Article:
B.C. CATHOLIC PHOTO | AGNIESZKA KRAWCZYNSKI
Conscience is like a plane's navigation system, says Cardinal Collins.
Wise decision-making is founded on conscience, prudence and concern for the common good, Cardinal Thomas Collins of Toronto told Vancouver lawyers Jan. 24.
"Conscience is the most intimate centre and sanctuary of a person, in which he or she is alone with God, whose voice echoes within them," said Collins. "Following our conscience is sometimes misrepresented as being simply a matter of doing what we feel like," he said. "It has to be more than that."
Collins spoke at a dinner reception following the second annual Red Mass.
He likened a conscience to the navigation system of an airplane, where only correct information and properly-tuned hardware can provide the right way home.
"If inaccurate information, like location and destination, is fed in to the best computer," he said, "it will not get us to where we need to go."
According to Collins, St. Thomas More was an excellent example of someone who lived with a well-oiled conscience. "He had rightly informed his conscience all his life with accurate information about objective reality, derived from the trustworthy sources of faith and reason."
More, a "martyr of conscience," was beheaded in the 16th century for high treason when a perjurer testified he had declared that the king was not the head of the Church in England.
Prudence, the second foundation of wisdom, is the chief of the cardinal virtues, Collins said.
"Prudence involves translating the insight gained from our guiding principles into practical action," he said. "Faith, hope, and love abide, these three; and the greatest of these is prudence."
Many people wrongly understand prudence as the avoidance of danger. The cardinal said prudence might lead someone to take great risks, like rescuing someone from a burning car.
Collins described the dangers of arrogant imprudence with colourful jokes and stories. "Remember the gravestone with the inscription: 'He had the right of way.'"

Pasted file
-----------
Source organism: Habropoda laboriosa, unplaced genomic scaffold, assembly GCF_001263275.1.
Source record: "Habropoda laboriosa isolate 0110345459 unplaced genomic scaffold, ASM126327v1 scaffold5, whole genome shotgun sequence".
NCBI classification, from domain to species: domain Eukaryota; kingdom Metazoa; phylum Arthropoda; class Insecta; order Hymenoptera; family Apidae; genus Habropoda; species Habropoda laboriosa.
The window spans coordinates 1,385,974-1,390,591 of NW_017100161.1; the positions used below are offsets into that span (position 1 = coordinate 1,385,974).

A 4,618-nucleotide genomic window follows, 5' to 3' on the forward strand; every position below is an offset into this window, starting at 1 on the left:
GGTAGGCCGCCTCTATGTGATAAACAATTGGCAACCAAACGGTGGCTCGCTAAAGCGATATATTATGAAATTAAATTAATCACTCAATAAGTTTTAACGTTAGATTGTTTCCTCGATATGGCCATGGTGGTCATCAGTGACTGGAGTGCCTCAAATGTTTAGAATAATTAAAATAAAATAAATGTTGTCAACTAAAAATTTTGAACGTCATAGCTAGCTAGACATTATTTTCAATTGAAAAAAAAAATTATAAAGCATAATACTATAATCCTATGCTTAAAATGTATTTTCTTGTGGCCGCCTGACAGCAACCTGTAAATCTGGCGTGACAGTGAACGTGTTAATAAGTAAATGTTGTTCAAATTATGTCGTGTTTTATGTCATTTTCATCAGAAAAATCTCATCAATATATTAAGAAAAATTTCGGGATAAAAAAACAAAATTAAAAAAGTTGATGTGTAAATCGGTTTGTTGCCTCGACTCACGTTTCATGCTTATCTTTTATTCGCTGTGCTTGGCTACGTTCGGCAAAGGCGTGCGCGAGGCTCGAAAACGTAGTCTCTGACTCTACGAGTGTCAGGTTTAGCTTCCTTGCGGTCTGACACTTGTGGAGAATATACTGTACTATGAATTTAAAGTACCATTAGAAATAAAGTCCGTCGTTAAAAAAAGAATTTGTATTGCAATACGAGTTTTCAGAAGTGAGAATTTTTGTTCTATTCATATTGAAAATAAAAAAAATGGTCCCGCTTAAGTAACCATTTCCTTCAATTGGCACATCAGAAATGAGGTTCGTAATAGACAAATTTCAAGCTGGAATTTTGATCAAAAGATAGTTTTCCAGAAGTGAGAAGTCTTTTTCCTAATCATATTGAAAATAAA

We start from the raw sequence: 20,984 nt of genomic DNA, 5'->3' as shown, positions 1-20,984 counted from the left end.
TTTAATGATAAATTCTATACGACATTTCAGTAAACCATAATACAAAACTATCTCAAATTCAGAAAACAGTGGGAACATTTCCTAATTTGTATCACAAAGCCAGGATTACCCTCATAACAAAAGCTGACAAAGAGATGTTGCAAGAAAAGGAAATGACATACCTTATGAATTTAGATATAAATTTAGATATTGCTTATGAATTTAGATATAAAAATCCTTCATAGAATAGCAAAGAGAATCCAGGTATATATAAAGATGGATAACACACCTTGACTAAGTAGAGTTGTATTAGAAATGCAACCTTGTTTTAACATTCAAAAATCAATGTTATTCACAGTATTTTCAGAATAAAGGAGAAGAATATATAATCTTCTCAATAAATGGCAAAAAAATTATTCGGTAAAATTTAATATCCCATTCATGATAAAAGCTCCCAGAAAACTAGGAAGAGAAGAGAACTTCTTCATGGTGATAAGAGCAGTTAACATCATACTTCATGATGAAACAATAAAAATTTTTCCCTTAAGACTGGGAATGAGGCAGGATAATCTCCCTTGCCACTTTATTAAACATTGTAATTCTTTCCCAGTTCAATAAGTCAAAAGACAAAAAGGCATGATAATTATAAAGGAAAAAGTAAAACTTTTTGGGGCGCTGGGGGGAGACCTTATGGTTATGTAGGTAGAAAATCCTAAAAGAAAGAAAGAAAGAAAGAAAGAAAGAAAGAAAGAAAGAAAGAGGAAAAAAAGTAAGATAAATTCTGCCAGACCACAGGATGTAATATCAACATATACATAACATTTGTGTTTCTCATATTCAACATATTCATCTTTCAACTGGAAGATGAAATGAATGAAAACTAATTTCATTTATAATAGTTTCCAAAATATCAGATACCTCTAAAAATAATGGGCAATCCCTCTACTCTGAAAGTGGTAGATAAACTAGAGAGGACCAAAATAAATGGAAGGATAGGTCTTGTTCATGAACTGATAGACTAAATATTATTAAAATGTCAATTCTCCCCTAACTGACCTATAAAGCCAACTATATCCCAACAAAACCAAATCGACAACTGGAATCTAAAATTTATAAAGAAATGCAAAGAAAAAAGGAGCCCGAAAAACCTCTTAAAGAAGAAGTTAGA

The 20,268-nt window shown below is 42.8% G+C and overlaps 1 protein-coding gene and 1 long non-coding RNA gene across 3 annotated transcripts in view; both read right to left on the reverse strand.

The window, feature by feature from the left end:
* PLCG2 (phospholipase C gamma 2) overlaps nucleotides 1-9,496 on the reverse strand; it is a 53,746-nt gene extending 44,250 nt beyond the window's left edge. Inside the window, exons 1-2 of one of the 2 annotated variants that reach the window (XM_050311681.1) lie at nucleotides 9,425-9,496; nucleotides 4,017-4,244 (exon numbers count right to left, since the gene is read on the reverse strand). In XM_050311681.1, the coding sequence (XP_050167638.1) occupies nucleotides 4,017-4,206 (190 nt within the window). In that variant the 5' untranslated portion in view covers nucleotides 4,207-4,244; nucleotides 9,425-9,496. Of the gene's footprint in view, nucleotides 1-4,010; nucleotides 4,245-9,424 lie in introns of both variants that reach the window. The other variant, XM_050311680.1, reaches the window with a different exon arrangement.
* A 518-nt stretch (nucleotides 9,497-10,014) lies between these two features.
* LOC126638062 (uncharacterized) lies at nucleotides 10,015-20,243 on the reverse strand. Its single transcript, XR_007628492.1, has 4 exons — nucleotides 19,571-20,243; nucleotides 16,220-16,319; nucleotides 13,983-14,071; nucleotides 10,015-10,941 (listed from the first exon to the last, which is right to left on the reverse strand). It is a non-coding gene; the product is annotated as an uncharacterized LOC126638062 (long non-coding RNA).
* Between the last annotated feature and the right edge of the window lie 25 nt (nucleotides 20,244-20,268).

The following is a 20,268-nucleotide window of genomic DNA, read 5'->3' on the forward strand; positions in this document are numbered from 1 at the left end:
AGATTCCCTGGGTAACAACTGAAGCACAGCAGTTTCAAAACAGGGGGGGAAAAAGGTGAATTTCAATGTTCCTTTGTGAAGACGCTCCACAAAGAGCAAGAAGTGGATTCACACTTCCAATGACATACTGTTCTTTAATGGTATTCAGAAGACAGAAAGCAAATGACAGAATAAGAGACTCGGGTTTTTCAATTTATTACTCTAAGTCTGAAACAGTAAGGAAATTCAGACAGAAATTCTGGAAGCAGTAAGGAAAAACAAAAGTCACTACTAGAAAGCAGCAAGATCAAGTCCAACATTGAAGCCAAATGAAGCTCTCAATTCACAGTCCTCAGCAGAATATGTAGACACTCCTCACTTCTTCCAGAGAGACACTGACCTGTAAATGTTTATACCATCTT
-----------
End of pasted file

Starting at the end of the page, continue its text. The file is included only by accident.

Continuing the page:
The third consideration for wise decision-making, according to the cardinal, is concern for the common good. "If we look inward, we shrivel up; if we look outward, we flourish."
Collins said the secret of a happy life is putting oneself third. "God is first, my neighbour is second, and I am third."
"Happiness always comes in the back door, and creeps up on us while we are serving others; if we seek to find happiness by pushing ahead our own agenda, forgetful of others, we will be disappointed."
The cardinal strongly recommended spiritual direction for examining one's motives. He said a humble, honest look at one's own heart is the surest way to make sure one's intentions are selfless. "Humility is the lifeline," he said.
To illustrate humility, Collins described the hobbits from the Lord of the Rings, who were "risk-averse and comfort-loving," but ready to "forsake the security of the Shire, and take great risks, to see justice done for others, and to get rid of the ring, which was the symbol of selfish power."
Only the hobbits, he said, were able to carry the ring to its destruction. Grander characters were more prone to fall into selfishness than the short, simple hobbits.
St. Thomas More even sacrificed his life for the sake of the common good. "Finally, having served the good of his country despite sacrifice of his own desires, Thomas served a greater common good when he gave up everything, even life itself, rather than swear falsely that the king had the right to rule spiritually."
Collins concluded: "But More made the right decision, prudently, according to his well-formed conscience, in the service of the common good. We can all learn from him."